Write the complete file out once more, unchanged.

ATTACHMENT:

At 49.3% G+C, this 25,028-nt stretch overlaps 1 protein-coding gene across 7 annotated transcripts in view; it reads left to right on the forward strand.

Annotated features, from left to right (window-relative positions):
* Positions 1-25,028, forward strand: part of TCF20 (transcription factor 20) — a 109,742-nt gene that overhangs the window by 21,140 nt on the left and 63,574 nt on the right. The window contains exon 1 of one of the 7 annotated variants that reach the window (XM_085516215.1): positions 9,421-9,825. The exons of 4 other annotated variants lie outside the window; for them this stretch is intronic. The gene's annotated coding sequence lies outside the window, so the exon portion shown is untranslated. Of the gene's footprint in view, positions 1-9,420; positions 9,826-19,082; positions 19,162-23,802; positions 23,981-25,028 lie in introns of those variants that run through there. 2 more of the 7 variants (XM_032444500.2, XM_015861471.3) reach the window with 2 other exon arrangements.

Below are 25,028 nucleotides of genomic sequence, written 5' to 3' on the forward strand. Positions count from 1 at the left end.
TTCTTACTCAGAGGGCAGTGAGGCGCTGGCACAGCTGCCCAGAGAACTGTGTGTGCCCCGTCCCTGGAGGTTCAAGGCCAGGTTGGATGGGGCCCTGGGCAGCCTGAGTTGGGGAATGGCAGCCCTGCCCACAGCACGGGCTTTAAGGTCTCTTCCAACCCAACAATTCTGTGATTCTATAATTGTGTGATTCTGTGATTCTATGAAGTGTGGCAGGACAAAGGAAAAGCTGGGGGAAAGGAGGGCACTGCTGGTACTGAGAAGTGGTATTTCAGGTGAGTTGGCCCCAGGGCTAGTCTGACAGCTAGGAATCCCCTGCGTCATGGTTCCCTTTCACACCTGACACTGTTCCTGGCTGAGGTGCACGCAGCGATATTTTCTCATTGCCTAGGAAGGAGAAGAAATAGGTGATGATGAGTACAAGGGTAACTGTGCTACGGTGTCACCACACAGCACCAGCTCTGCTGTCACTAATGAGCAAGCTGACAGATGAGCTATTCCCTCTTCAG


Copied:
At 49.3% G+C, this 25,028-nt stretch overlaps 1 protein-coding gene across 7 annotated transcripts in view; it reads left to right on the forward strand.

Annotated features, from left to right (window-relative positions):
* Positions 1-25,028, forward strand: part of TCF20 (transcription factor 20) — a 109,742-nt gene that overhangs the window by 21,140 nt on the left and 63,574 nt on the right. The window contains exon 1 of one of the 7 annotated variants that reach the window (XM_085516215.1): positions 9,421-9,825. The exons of 4 other annotated variants lie outside the window; for them this stretch is intronic. The gene's annotated coding sequence lies outside the window, so the exon portion shown is untranslated. Of the gene's footprint in view, positions 1-9,420; positions 9,826-19,082; positions 19,162-23,802; positions 23,981-25,028 lie in introns of those variants that run through there. 2 more of the 7 variants (XM_032444500.2, XM_015861471.3) reach the window with 2 other exon arrangements.

Below are 25,028 nucleotides of genomic sequence, written 5' to 3' on the forward strand. Positions count from 1 at the left end.
TTCTTACTCAGAGGGCAGTGAGGCGCTGGCACAGCTGCCCAGAGAACTGTGTGTGCCCCGTCCCTGGAGGTTCAAGGCCAGGTTGGATGGGGCCCTGGGCAGCCTGAGTTGGGGAATGGCAGCCCTGCCCACAGCACGGGCTTTAAGGTCTCTTCCAACCCAACAATTCTGTGATTCTATAATTGTGTGATTCTGTGATTCTATGAAGTGTGGCAGGACAAAGGAAAAGCTGGGGGAAAGGAGGGCACTGCTGGTACTGAGAAGTGGTATTTCAGGTGAGTTGGCCCCAGGGCTAGTCTGACAGCTAGGAATCCCCTGCGTCATGGTTCCCTTTCACACCTGACACTGTTCCTGGCTGAGGTGCACGCAGCGATATTTTCTCATTGCCTAGGAAGGAGAAGAAATAGGTGATGATGAGTACAAGGGTAACTGTGCTACGGTGTCACCACACAGCACCAGCTCTGCTGTCACTAATGAGCAAGCTGACAGATGAGCTATTCCCTCTTCAG